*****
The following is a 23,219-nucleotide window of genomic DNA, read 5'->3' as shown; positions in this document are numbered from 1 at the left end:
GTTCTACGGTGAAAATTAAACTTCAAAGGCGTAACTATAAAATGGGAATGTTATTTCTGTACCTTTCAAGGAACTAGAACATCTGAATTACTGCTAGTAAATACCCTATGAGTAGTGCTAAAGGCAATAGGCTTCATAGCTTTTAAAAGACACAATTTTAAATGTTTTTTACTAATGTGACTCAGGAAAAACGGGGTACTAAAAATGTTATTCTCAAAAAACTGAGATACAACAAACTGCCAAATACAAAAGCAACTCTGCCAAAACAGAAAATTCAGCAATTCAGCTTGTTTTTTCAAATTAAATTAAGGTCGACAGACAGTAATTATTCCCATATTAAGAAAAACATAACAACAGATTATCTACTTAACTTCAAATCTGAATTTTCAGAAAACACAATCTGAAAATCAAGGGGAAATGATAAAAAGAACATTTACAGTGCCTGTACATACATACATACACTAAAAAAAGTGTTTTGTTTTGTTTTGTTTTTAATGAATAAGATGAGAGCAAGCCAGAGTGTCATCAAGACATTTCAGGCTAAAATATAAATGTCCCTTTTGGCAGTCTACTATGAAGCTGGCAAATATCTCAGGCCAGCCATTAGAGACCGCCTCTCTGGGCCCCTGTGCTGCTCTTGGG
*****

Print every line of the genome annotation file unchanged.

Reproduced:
The following is a 23,219-nucleotide window of genomic DNA, read 5'->3' as shown; positions in this document are numbered from 1 at the left end:
GTTCTACGGTGAAAATTAAACTTCAAAGGCGTAACTATAAAATGGGAATGTTATTTCTGTACCTTTCAAGGAACTAGAACATCTGAATTACTGCTAGTAAATACCCTATGAGTAGTGCTAAAGGCAATAGGCTTCATAGCTTTTAAAAGACACAATTTTAAATGTTTTTTACTAATGTGACTCAGGAAAAACGGGGTACTAAAAATGTTATTCTCAAAAAACTGAGATACAACAAACTGCCAAATACAAAAGCAACTCTGCCAAAACAGAAAATTCAGCAATTCAGCTTGTTTTTTCAAATTAAATTAAGGTCGACAGACAGTAATTATTCCCATATTAAGAAAAACATAACAACAGATTATCTACTTAACTTCAAATCTGAATTTTCAGAAAACACAATCTGAAAATCAAGGGGAAATGATAAAAAGAACATTTACAGTGCCTGTACATACATACATACACTAAAAAAAGTGTTTTGTTTTGTTTTGTTTTTAATGAATAAGATGAGAGCAAGCCAGAGTGTCATCAAGACATTTCAGGCTAAAATATAAATGTCCCTTTTGGCAGTCTACTATGAAGCTGGCAAATATCTCAGGCCAGCCATTAGAGACCGCCTCTCTGGGCCCCTGTGCTGCTCTTGGG